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Atlanta adds jobs in June, but trade a worry

A large part of the metro Atlanta economy ride on trade, including the transport and warehousing of packages. A sustained battle over tariffs with American trading partners could threaten tens of thousands of jobs, including those at Sandy Springs-based UPS. (AP Photo/Douglas C. Pizac, File)
A large part of the metro Atlanta economy ride on trade, including the transport and warehousing of packages. A sustained battle over tariffs with American trading partners could threaten tens of thousands of jobs, including those at Sandy Springs-based UPS. (AP Photo/Douglas C. Pizac, File)

Metro Atlanta added 8,900 jobs last month, the strongest growth of any June since 2000, according to the Georgia Department of Labor.

Since June of last year, the metro area economy has added 49,000 jobs – not as robust as the four previous years, but still the lion's share of the jobs added in the state.

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The unemployment rate rose from 3.4 percent in May to 4.0 percent, but that much-quoted statistic can often be deceptive. In this case, that increase was the result of a labor force that grew faster than hiring.

In fact, in every single June for the past 25 years the jobless rate has gone up.

“The Georgia job market is very strong,” said Mark Butler, Georgia commissioner of labor. “An uptick in the unemployment rate is common this time of year due to an increase in high school and college graduates entering the workforce.”

The region is also among the top destinations for footloose Americans.

The current unemployment rate is still the lowest June rate since 2001, when the rate was 3.6 percent. The unemployment rate in June of last year was 4.8 percent.

Atlanta-based Linq3 is one example of a growing company, having expanded from 38 to 48 employees in the past year, according to Mark Smith, the company’s chief marketing officer.

Linq3, which supplies technology to the Georgia Lottery, moved its headquarters from New York to Atlanta because of this area’s “ecosystem” of financial technology firms, he said.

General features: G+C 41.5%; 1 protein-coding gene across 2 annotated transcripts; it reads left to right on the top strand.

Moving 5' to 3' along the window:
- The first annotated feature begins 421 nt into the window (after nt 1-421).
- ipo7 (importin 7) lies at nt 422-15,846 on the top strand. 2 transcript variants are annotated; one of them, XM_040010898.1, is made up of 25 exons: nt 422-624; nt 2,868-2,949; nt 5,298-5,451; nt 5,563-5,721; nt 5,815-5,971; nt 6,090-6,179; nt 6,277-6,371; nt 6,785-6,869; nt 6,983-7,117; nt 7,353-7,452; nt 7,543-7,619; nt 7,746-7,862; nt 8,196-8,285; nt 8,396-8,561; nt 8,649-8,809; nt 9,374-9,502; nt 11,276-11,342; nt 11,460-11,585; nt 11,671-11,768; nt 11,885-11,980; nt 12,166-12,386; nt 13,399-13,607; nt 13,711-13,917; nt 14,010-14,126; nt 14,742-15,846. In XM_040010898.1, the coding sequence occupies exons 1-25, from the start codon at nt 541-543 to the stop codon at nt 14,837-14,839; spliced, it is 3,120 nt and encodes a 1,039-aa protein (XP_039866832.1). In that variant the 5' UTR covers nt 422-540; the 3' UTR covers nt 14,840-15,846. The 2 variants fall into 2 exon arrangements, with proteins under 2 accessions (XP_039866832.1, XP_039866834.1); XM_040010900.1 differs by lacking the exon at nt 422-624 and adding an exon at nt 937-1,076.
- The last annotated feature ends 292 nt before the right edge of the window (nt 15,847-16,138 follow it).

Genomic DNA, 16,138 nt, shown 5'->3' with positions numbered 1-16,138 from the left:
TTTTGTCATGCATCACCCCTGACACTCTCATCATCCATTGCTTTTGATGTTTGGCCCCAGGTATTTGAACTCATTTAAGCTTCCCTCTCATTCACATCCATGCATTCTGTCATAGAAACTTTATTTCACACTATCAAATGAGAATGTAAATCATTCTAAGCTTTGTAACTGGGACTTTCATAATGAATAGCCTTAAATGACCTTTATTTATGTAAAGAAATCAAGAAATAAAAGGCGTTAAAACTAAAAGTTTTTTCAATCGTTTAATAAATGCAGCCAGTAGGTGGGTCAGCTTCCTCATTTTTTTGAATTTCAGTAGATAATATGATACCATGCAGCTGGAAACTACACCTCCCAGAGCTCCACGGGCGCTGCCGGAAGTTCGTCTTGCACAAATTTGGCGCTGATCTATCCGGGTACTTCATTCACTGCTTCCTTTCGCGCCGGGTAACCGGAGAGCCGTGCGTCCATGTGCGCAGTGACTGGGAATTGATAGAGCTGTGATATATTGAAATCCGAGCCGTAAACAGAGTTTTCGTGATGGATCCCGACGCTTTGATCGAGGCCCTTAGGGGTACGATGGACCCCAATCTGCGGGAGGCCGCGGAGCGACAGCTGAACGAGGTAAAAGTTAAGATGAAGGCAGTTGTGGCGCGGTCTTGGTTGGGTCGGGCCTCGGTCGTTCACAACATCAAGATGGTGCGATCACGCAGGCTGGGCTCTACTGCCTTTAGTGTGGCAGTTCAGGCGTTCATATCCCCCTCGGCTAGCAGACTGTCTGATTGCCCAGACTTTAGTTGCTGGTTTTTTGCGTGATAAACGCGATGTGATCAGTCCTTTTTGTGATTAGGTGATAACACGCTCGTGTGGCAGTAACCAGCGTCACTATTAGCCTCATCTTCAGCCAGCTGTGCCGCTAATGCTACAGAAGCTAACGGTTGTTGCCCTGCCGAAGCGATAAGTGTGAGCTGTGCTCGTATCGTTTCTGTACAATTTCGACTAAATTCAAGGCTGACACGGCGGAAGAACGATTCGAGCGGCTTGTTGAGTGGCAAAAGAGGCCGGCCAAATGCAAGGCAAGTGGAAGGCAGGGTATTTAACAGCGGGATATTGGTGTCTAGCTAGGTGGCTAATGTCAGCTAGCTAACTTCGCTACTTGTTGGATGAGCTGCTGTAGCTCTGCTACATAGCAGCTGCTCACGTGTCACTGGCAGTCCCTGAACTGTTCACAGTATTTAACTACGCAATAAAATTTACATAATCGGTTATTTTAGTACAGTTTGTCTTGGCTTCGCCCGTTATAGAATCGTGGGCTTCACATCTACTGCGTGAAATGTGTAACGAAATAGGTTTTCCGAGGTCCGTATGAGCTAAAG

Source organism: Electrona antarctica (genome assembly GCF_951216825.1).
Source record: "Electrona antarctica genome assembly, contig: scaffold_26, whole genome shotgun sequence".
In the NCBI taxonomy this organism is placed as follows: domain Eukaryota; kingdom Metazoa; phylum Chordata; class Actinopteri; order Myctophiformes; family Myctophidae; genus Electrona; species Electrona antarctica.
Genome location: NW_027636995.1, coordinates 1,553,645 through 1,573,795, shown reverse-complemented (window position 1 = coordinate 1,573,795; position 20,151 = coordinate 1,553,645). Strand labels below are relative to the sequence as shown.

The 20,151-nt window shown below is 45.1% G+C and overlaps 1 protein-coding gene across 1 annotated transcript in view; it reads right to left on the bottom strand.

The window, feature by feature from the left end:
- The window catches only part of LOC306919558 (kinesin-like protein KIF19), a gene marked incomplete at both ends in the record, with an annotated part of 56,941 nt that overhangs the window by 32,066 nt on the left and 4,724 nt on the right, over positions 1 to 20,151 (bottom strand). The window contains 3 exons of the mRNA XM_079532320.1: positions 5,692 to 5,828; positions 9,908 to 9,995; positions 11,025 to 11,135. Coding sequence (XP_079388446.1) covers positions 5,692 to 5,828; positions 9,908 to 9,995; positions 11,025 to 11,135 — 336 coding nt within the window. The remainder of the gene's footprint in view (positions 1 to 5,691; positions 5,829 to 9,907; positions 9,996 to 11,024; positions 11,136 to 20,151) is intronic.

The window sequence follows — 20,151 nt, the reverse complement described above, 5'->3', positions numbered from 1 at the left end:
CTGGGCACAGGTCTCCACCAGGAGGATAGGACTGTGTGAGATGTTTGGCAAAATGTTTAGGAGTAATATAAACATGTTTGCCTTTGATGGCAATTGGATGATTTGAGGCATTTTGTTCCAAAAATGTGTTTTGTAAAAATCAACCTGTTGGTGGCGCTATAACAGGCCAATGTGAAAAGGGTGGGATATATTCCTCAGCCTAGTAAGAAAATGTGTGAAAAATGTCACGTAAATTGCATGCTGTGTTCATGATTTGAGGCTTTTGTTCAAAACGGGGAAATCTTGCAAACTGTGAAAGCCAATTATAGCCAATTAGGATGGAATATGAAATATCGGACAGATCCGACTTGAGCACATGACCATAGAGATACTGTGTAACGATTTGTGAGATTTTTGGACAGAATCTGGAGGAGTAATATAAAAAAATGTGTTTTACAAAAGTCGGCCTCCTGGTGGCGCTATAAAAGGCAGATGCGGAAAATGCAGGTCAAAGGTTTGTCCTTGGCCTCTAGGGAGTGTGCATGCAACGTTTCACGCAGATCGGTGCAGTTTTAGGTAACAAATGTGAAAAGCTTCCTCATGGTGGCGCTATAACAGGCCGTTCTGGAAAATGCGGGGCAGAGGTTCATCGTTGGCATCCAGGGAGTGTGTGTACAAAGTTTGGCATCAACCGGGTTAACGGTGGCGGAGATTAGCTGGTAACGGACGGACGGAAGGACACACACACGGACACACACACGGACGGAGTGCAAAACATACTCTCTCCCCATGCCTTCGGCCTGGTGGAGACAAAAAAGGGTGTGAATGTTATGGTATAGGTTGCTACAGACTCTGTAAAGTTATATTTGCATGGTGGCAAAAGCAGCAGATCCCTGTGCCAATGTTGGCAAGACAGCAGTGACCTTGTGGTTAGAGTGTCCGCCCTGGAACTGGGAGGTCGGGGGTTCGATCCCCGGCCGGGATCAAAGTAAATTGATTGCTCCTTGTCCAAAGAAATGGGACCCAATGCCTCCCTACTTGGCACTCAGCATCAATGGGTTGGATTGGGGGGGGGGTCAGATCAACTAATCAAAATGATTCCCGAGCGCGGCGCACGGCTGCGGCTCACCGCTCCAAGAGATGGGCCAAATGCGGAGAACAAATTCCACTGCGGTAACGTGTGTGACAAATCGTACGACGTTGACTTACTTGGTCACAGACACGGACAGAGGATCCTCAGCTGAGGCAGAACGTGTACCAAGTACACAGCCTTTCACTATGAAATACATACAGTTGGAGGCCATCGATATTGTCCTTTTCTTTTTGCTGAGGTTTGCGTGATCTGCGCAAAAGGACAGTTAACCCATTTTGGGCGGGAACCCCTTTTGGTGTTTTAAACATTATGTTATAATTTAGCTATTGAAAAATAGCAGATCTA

"There's also a level of technology talent that's unmatched by most other cities, which is vital to our recruiting efforts," Smith said. "We're planning to hire 25 more employees in Atlanta by the end of 2018 and most of these hires will be for technology and product development positions."

Most signs signal a growing, vibrant economy. For example, the number of new jobless claims – an indication of layoffs – was down 13 percent last month from the pace of a year ago.

The strongest sectors for hiring were hospitality, construction and logistics.

Hospitality hiring – restaurants, bars, hotels – is a sign that consumers have money to spend, either in their own cities or as tourists. Construction jobs have been booming along with corporate expansions and the need for apartments and condos.

Logistics, however, may be the most sensitive to global factors, since the huge sector handles the goods that are shipped, warehoused, sold and delivered as part of commerce. Experts worry that, if the current fight over tariffs escalates into a full-blown trade war, it could damage that sector, but there is no sign of that yet.

Metro Atlanta jobs added or lost, first six months of year 

2008: -39,500

2009: -102,300

2010: 3,300

2011: 10,000

2012: 16,900

2013: 16,600

2014: 30,600

2015: 9,200

2016: 16,900

2017: 7,400

2018: 13,300

Sources: Bureau of Labor Statistics, Georgia Department of Labor

Percent growth in jobs by sector, Jan-June, Atlanta

Construction: 8.0 percent

Manufacturing: 0.5 percent

Trade, Transportation and Utilities: 1.7 percent

Professional and Business Services: 3.1 percent

Leisure and Hospitality: 9.8 percent

Government: -0.9 percent

Source: Bureau of Labor Statistics